Wednesday, March 21, 2007

Novruz, Baby!!!

Happy Novruz, everybody! March 20th and 21st are the two days that Novruz is officially celebrated to bring in the new year. There are a lot of traditions that go along with this holiday, and lots of fun as well. A lot of families grow a kind of grass that kind of look like sprouts, each year and plant them in their yard for new beginnings. They also pluck the first flowers of the year and bring them into the house. My family took a picture with them after we ate. The grass is grown kind of in a similar way as a Chia Pet, with the seeds placed on some soil in a dish, covered with a thin piece of cloth, and watered until they have grown. The main difference, of course, is that this isn’t grown in the shape of an animal or anything like that. Just the shape of the dish, usually kind of roundish. They also spend a day or two before the holiday cleaning most every inch of their houses, kind of a spring cleaning sort of deal. Not that fun of a tradition, but I suppose it’s got to be done every now and then.

Another tradition that you can probably guess at is the food. As I may have mentioned, Lankaran has a famous dish called lavangi which is like stuffing for chicken or fish. It’s very delicious and one of my favorite meals, if not the favorite. So they cook a bunch of rice with sweet raisins on it and serve fish and chicken lavangi, and some other stuff that I’m not sure the name of. It’s all good, although I tend to stay away from the fish if given a choice. Just a personal preference. They also cook a bunch of sweets and cakes for dessert that are always good and I do believe I ate myself stupid with all the chicken, rice and desserts that I ate.

Two more things that most families do, at least from what I have heard here in Lankaran, is jump over a fire (called “tonqal”) and go to the river early on the 21st. The fire jumping is a bunch of fun. My family made 7 small fires in our little garage/yard and we all took turns jumping over them. My host dad kept yelling a prayer/chant that basically says, “May all the bad be left behind in last year.” If you haven’t guessed or read elsewhere, the fire jumping is supposed to leave all your bad things behind in the last year and start this year fresh and clean. I have a few pictures of this as well. On the morning of the 21st, a bunch of families go to the river to wash their hands and faces and bring some water back to spread around their yard, another cleansing ritual for the new year.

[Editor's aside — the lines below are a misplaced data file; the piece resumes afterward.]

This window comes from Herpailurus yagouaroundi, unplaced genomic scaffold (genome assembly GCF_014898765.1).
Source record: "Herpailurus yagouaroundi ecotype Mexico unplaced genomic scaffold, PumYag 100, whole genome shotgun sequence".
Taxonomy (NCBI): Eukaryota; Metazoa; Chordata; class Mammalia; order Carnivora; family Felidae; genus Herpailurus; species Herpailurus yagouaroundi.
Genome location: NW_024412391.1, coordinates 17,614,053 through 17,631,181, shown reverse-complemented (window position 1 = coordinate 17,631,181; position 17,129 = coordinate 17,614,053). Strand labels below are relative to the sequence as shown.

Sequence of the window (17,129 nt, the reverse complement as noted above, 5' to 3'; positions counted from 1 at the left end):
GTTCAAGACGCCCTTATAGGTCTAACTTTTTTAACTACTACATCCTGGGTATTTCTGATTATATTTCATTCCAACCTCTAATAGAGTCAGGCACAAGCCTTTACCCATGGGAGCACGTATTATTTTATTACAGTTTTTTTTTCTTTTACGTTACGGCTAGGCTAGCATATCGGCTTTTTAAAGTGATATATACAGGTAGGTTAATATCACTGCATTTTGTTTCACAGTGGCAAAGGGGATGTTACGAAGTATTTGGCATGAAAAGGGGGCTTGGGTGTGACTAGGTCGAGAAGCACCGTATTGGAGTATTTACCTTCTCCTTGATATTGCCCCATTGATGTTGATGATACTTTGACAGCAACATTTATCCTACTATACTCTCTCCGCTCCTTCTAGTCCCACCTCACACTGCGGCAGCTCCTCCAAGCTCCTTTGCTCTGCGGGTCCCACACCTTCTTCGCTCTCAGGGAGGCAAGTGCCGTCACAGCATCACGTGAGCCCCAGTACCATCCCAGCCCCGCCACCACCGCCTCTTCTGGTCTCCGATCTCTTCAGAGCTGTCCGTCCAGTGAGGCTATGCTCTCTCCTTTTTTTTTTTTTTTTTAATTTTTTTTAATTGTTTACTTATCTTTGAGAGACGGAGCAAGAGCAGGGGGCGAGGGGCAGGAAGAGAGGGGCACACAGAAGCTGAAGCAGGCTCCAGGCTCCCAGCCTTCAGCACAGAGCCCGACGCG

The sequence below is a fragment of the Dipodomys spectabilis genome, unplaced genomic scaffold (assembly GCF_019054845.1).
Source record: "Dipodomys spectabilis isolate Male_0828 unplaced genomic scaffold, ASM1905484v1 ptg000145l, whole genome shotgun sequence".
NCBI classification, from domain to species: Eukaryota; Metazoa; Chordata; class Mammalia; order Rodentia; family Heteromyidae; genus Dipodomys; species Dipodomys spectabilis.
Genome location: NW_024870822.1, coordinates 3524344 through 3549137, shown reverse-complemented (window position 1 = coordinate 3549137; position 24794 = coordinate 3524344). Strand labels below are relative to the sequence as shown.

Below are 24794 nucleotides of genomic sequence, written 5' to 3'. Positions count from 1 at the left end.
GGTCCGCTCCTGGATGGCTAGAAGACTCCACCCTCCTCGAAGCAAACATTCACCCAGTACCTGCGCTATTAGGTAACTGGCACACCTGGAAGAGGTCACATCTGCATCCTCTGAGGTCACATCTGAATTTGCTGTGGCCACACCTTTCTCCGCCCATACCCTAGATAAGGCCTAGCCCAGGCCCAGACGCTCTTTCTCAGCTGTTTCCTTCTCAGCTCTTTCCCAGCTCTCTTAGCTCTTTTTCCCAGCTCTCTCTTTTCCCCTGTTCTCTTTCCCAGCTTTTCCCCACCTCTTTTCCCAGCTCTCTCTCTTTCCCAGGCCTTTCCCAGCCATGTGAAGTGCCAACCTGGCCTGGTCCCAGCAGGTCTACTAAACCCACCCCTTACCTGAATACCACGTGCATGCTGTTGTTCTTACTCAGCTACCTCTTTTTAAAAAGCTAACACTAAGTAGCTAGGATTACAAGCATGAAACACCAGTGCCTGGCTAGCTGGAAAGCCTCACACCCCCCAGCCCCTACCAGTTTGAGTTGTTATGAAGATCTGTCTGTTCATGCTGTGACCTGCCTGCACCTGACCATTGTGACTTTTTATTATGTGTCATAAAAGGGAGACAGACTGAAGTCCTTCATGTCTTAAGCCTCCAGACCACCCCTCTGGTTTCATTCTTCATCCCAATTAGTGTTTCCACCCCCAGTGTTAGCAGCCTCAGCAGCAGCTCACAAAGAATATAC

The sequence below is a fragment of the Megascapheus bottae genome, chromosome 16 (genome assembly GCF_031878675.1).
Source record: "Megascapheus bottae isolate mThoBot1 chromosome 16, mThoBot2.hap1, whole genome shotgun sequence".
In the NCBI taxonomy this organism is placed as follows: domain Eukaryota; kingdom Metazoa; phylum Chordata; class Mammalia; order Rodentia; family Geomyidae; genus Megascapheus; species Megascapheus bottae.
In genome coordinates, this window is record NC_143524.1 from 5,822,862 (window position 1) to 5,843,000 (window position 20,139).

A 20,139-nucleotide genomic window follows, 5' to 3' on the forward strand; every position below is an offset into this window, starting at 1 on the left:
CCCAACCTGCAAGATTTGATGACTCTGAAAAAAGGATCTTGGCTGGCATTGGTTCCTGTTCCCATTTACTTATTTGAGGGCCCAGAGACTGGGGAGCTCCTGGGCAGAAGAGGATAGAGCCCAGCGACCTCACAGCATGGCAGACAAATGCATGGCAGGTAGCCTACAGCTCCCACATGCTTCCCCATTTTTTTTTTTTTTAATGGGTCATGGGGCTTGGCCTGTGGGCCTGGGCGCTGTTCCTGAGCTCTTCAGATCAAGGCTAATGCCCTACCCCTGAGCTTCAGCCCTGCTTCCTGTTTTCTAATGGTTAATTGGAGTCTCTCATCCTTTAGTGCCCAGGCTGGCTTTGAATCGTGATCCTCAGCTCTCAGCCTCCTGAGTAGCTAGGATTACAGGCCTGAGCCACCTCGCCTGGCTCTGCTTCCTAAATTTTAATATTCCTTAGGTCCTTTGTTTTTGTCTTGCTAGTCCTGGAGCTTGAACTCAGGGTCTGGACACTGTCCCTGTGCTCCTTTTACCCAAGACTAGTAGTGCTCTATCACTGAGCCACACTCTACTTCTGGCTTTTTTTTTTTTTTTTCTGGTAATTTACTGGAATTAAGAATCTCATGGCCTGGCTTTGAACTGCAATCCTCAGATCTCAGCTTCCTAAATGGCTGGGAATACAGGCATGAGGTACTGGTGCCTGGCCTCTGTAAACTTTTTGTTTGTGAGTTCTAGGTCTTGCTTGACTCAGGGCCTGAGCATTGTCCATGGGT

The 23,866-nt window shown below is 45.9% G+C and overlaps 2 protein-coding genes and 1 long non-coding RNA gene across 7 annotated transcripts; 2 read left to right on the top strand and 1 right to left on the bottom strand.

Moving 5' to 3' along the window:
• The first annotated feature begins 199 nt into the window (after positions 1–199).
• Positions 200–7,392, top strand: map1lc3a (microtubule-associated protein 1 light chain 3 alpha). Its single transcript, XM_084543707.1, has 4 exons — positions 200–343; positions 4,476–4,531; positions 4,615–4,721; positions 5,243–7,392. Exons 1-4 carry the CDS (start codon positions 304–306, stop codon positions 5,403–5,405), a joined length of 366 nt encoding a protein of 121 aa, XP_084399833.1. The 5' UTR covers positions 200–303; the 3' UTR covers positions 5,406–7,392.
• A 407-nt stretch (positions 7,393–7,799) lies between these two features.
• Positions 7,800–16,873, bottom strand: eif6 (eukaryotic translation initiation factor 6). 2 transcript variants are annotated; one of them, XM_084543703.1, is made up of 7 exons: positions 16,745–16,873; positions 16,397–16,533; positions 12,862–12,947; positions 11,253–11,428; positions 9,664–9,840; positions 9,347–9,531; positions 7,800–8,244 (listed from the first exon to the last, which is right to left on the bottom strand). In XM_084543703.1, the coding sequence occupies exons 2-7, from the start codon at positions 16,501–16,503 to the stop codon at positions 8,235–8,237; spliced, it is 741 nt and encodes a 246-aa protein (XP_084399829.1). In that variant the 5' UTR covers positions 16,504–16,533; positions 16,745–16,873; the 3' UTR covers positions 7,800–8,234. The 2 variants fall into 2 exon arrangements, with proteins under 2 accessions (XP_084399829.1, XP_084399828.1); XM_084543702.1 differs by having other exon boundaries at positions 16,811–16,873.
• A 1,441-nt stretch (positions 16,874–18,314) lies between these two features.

This is one of the biggest holidays and everyone gets all geared up for it, which makes it a lot of fun. Also, we don’t have work for four days, and who doesn’t enjoy that? My nene is home from Russia right now which is always nice because there’s always someone home to dote over me and she cooks awesome desserts. In other news, Ashley has moved into his own place and has been tasting the sweet taste of independence lately. I found a house that is about a 30 minute walk from my work, but the lady living there told me originally that she would be out of her house around the end of the month, after the holiday. Now she is saying that she isn’t sure when she may move out and that it could be May or June. So I told her to let me know and I am continuing my search for a house. Finally, my parents will be arriving in Baku on Friday to spend a little over a week with me here in Azerbaijan. Some friends and I will be going to Baku this weekend to hang out with them and then I will bring them to Lankaran and hopefully show them a good time. We are all excited. Ashley’s nene and my family keep asking when they are going to be here and if I will bring them over and all that, so it should be fun for them to meet everyone. That’s about it, look for more next week.

The pictures included are: My dad lighting the 7 tonqals, my nene jumping over the fires, Ulvi jumping over the fires, me and nene, the table of sweets and fruits that they have out each year and the host family.


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